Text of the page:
Working to protect good doctors from bad advisors. Fox & Co CPAs, Fox & Co Wealth Mgmt. 270-247-6087

      Comment


      • #4
        I commute 130 miles each way to 2 jobs a few times a month. So I suspect the car would easily qualify with over 50% use for business.
        As for the confusing idea that seems to stifle a few CPAs I know, because I have separate employments as a k1, 1099 and a w2 I would be able to contribute up to 57K per job? That's what the original WCI article seemed to imply. The car was just extraneous stuff I probably should not have included, my main focus is the 401Ks.

        thanks!

        Comment


        • #5
          Originally posted by polishedhobo View Post
          I commute 130 miles each way to 2 jobs a few times a month. So I suspect the car would easily qualify with over 50% use for business.
          As for the confusing idea that seems to stifle a few CPAs I know, because I have separate employments as a k1, 1099 and a w2 I would be able to contribute up to 57K per job? That's what the original WCI article seemed to imply. The car was just extraneous stuff I probably should not have included, my main focus is the 401Ks.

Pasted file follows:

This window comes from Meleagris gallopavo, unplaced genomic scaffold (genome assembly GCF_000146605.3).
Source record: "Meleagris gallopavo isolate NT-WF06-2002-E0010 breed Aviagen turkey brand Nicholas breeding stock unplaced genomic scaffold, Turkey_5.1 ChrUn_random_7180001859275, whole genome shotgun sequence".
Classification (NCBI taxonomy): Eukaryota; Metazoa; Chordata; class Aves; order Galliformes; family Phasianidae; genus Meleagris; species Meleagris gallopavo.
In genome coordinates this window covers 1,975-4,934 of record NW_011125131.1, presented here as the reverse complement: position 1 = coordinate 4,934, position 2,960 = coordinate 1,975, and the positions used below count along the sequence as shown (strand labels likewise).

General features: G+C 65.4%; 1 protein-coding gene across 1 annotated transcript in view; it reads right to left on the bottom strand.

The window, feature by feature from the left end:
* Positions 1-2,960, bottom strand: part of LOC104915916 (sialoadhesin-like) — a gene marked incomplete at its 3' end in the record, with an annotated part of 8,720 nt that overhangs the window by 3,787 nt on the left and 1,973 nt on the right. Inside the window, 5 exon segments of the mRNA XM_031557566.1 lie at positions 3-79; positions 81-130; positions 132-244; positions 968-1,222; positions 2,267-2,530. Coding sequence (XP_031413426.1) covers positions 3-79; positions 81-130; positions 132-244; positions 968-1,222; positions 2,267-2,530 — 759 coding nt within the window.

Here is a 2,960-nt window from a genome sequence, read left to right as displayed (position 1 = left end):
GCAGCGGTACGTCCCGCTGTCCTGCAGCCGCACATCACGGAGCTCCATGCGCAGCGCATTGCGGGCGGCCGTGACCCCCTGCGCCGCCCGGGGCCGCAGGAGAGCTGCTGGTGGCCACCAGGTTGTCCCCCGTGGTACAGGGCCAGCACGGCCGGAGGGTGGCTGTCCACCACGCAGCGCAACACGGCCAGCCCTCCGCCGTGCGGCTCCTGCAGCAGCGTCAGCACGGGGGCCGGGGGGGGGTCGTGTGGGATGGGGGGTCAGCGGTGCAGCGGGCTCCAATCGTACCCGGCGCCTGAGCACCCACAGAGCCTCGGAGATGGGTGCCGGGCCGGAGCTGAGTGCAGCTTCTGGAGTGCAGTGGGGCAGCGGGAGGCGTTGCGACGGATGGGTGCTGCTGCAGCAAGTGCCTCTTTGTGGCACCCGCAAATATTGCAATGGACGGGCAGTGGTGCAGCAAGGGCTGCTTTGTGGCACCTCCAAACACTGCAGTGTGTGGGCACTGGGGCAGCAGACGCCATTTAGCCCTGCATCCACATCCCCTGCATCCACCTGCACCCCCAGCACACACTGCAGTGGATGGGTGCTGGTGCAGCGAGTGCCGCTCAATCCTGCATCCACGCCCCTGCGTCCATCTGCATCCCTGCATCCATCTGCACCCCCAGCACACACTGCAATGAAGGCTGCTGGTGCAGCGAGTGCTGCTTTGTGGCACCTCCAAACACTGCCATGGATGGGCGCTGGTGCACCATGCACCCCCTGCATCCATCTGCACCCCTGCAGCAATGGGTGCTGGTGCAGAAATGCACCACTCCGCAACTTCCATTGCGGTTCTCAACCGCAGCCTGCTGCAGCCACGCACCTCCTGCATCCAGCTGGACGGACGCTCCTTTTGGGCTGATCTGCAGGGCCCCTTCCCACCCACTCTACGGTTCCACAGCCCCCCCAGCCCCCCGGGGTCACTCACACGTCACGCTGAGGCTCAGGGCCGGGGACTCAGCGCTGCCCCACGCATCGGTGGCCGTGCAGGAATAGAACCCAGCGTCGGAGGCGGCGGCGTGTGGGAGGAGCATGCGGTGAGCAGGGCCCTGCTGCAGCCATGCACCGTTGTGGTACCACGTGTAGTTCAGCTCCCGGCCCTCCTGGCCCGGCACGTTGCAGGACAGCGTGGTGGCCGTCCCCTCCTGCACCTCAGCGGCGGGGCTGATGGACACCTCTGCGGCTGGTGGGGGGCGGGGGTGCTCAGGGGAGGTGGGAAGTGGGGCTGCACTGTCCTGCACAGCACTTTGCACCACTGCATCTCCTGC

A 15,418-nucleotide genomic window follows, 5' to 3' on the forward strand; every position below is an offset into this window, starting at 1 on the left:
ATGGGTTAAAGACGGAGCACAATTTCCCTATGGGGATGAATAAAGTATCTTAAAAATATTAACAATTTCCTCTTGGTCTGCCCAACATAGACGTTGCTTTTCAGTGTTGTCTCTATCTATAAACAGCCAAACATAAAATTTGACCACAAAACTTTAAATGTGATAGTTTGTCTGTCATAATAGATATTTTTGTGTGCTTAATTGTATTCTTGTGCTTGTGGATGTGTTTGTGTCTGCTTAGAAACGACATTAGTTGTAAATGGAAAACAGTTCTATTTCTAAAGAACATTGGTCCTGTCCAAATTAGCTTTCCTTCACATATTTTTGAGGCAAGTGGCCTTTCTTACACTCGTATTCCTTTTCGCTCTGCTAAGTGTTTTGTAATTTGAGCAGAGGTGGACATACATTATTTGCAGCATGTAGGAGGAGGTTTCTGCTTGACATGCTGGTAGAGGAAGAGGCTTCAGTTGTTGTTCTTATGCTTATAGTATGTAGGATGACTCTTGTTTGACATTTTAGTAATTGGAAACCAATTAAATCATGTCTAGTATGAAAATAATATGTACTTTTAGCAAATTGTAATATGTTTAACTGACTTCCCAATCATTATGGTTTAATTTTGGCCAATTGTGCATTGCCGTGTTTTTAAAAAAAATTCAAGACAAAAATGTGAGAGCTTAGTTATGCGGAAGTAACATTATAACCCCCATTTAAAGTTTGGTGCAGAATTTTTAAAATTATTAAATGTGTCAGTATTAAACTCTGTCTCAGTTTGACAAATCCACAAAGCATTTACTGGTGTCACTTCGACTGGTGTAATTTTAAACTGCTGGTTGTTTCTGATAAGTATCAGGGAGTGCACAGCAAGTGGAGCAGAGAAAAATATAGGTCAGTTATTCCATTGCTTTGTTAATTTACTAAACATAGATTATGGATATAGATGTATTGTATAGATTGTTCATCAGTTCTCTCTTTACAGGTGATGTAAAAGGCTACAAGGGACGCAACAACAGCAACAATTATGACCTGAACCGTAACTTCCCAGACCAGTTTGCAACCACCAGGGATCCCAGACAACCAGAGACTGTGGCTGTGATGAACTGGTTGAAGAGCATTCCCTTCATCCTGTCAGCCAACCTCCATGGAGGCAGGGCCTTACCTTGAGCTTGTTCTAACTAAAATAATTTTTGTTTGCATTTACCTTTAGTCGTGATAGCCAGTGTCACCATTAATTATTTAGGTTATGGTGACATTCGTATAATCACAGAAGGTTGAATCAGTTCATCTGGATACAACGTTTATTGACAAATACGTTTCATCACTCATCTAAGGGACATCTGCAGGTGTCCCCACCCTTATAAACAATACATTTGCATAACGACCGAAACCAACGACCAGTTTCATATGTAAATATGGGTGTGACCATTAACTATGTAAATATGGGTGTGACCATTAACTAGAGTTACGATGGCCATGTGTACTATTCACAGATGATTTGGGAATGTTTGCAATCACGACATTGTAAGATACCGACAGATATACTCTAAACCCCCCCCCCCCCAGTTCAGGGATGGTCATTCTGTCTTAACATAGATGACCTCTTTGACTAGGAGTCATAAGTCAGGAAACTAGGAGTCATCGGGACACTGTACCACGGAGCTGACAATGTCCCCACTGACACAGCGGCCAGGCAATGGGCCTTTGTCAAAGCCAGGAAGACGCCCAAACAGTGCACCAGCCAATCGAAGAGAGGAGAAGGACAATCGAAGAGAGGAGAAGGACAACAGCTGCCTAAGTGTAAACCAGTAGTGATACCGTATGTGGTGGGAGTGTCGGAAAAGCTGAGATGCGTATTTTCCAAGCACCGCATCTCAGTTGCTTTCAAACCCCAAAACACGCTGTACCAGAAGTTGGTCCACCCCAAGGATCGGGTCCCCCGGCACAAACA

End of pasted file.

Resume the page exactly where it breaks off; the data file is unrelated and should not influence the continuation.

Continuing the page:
thanks!
          Your W2 401k and your solo-k 401k can each receive $57k max for 2020. You may have controlled/affiliated group issues between the K1 and the 1099 work, so I can't go out on a limb and say you can contribute to all 3. And, to be precise, you, the employee, are limited to a max contribution of $19,500 among all 401k/403b plans. Anything beyond that comes from the employer or (in the case of 1099 work) the business owner making profit-sharing contributions that are limited to 20% of (related business profits minus 1/2 FICA tax imposed on those profits). The 20% goes up to 25% of wages if you are paid as an employee (i.e. you have an s-corp).
          Working to protect good doctors from bad advisors. Fox & Co CPAs, Fox & Co Wealth Mgmt. 270-247-6087

          Comment


          • #6
            thanks so much, very helpful info! Thanks Jfox! Point about spending money to save is well taken, I think I misspoke. My wife and I have a growing family and we do not have a family vehicle for roadtrips, etc. So that's where the idea to buy a vehicle that would qualify came from.